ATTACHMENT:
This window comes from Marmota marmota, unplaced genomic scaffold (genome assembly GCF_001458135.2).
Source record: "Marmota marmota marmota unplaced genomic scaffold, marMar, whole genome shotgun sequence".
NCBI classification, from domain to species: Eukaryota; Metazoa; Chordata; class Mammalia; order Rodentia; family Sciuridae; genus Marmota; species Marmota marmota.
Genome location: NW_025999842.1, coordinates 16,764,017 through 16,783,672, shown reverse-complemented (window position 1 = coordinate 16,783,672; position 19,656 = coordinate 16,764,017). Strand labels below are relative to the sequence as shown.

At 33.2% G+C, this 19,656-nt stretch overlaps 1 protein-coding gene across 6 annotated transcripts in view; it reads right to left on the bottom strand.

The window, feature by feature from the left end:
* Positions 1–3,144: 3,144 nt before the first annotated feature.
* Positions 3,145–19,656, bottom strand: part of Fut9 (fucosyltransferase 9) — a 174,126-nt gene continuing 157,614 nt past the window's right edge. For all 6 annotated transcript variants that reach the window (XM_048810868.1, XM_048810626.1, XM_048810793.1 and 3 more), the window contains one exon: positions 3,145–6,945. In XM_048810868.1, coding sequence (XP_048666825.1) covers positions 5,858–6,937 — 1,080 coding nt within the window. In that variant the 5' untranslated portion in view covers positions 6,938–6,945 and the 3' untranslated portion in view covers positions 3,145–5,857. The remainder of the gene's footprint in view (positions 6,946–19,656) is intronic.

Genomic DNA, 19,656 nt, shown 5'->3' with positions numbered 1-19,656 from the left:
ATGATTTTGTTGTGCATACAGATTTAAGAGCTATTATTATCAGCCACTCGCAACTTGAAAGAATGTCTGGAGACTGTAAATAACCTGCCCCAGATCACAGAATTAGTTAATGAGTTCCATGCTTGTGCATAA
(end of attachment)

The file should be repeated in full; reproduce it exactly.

This window comes from Marmota marmota, unplaced genomic scaffold (genome assembly GCF_001458135.2).
Source record: "Marmota marmota marmota unplaced genomic scaffold, marMar, whole genome shotgun sequence".
NCBI classification, from domain to species: Eukaryota; Metazoa; Chordata; class Mammalia; order Rodentia; family Sciuridae; genus Marmota; species Marmota marmota.
Genome location: NW_025999842.1, coordinates 16,764,017 through 16,783,672, shown reverse-complemented (window position 1 = coordinate 16,783,672; position 19,656 = coordinate 16,764,017). Strand labels below are relative to the sequence as shown.

At 33.2% G+C, this 19,656-nt stretch overlaps 1 protein-coding gene across 6 annotated transcripts in view; it reads right to left on the bottom strand.

The window, feature by feature from the left end:
* Positions 1–3,144: 3,144 nt before the first annotated feature.
* Positions 3,145–19,656, bottom strand: part of Fut9 (fucosyltransferase 9) — a 174,126-nt gene continuing 157,614 nt past the window's right edge. For all 6 annotated transcript variants that reach the window (XM_048810868.1, XM_048810626.1, XM_048810793.1 and 3 more), the window contains one exon: positions 3,145–6,945. In XM_048810868.1, coding sequence (XP_048666825.1) covers positions 5,858–6,937 — 1,080 coding nt within the window. In that variant the 5' untranslated portion in view covers positions 6,938–6,945 and the 3' untranslated portion in view covers positions 3,145–5,857. The remainder of the gene's footprint in view (positions 6,946–19,656) is intronic.

Genomic DNA, 19,656 nt, shown 5'->3' with positions numbered 1-19,656 from the left:
ATGATTTTGTTGTGCATACAGATTTAAGAGCTATTATTATCAGCCACTCGCAACTTGAAAGAATGTCTGGAGACTGTAAATAACCTGCCCCAGATCACAGAATTAGTTAATGAGTTCCATGCTTGTGCATAA